Hypertension Research 09/2011; 35(1):48-54. · 2.94 Impact Factor
[Show abstract][Hide abstract] ABSTRACT: Methylglyoxal, a metabolite of the glycolysis pathway, may play an important role in the development of diabetes and hypertension, but the exact mechanism has not been fully elucidated. The present study was designed to investigate whether methylglyoxal could directly induce insulin resistance and salt sensitivity in Sprague-Dawley rats.
Rats were allocated to four groups: control (normal drinking water), 1% methylglyoxal in drinking water, 1% methylglyoxal plus N-acetyl cysteine (NAC) (800 mg/kg per day), a methylglyoxal scavenger, or TM2002 (100 mg/kg per day), an advanced glycation endproducts (AGEs) inhibitor. After 4-week treatment insulin resistance was evaluated by an euglycemic hyperinsulinemic glucose clamp technique. In another set of rats, either a high-salt diet (4%) alone, standard rat chow with 1% methylglyoxal in drinking water or high-salt diet plus methylglyoxal was given for 4 weeks. Immunohistochemistry was performed to measure nitrotyrosine and methylglyoxal-induced AGEs, N-carboxyethyl-lysine (CEL) in the kidney.
Four-week treatment with NAC or TM2002 completely improved methylglyoxal-induced insulin resistance. Co-administration of methylglyoxal and high-salt diet significantly increased systolic blood pressure, urinary albumin excretion, urinary thiobarbituric acid-reactive substances excretion and the renal nitrotyrosine expression in the kidney (markers of oxidative stress) compared with methylglyoxal or high-salt diet alone. Renal CEL was significantly increased in methylglyoxal-treated rats compared with nonmethylglyoxal-treated rats.
These results indicate that methylglyoxal-induced insulin resistance and salt sensitivity at least in part by increasing oxidative stress and/or AGEs formation in Sprague-Dawley rats. The present study provides further evidence for methylglyoxal as one of the causative factors in the pathogenesis of insulin resistance and salt-sensitive hypertension.
Journal of Hypertension 07/2009; 27(8):1664-71. · 4.22 Impact Factor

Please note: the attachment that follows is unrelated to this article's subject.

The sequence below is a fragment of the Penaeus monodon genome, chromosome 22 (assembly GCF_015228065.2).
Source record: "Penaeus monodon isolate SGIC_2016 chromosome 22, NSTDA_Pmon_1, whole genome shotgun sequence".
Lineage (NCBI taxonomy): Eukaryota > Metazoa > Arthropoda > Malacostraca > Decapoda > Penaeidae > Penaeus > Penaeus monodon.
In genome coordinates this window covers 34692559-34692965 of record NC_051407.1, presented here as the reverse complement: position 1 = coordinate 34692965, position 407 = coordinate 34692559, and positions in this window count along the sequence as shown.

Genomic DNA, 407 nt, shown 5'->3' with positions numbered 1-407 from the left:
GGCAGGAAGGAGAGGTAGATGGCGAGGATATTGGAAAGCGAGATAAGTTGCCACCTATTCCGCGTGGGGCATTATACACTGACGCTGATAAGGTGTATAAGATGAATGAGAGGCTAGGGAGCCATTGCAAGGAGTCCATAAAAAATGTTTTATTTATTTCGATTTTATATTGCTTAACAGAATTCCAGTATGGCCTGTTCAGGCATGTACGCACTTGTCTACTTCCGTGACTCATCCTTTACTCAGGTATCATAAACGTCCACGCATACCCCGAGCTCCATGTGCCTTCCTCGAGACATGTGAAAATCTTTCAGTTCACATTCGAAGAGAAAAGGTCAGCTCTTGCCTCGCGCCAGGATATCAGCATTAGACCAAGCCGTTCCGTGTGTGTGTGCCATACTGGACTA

[Show abstract][Hide abstract] ABSTRACT: Studies were designed to determine the effects of increases of renal perfusion pressure on the production of hydrogen peroxide (H(2)O(2)) and NO(2)(-)+NO(3)(-) within the renal outer medulla. Sprague-Dawley rats were studied with either the renal capsule intact or removed to ascertain the contribution of changes of medullary blood flow and renal interstitial hydrostatic pressure on H(2)O(2) and NO(2)(-)+NO(3)(-) production. Responses to three 30-minute step changes of renal perfusion pressure (from approximately 85 to approximately 115 to approximately 145 mm Hg) were studied using adjustable aortic occluders proximal and distal to the left renal artery. Medullary interstitial H(2)O(2) determined by microdialysis increased at each level of renal perfusion pressure from 640 to 874 to 1593 nmol/L, as did H(2)O(2) urinary excretion rates, and these responses were significantly attenuated by decapsulation. Medullary interstitial NO(2)(-)+NO(3)(-) increased from 9.2 to 13.8 to 16.1 mumol/L, with parallel changes in urine NO(2)(-)+NO(3)(-), but decapsulation did not significantly blunt these responses. Over the range of renal perfusion pressure, medullary blood flow (laser-Doppler flowmetry) rose approximately 30% and renal interstitial hydrostatic pressure rose from 7.8 to 19.7 cm H(2)O. Renal interstitial hydrostatic pressure and the natriuretic and diuretic responses were significantly attenuated with decapsulation, but medullary blood flow was not affected. The data indicate that pressure-induced increases of H(2)O(2) emanated largely from increased tubular flow rates to the medullary thick-ascending limbs of Henle and NO largely from increased medullary blood flow to the vasa recta. The parallel pressure-induced increases of H(2)O(2) and NO indicate a participation in shaping the "normal" pressure-natriuresis relationship and explain why an imbalance in either would affect the blood pressure salt sensitivity.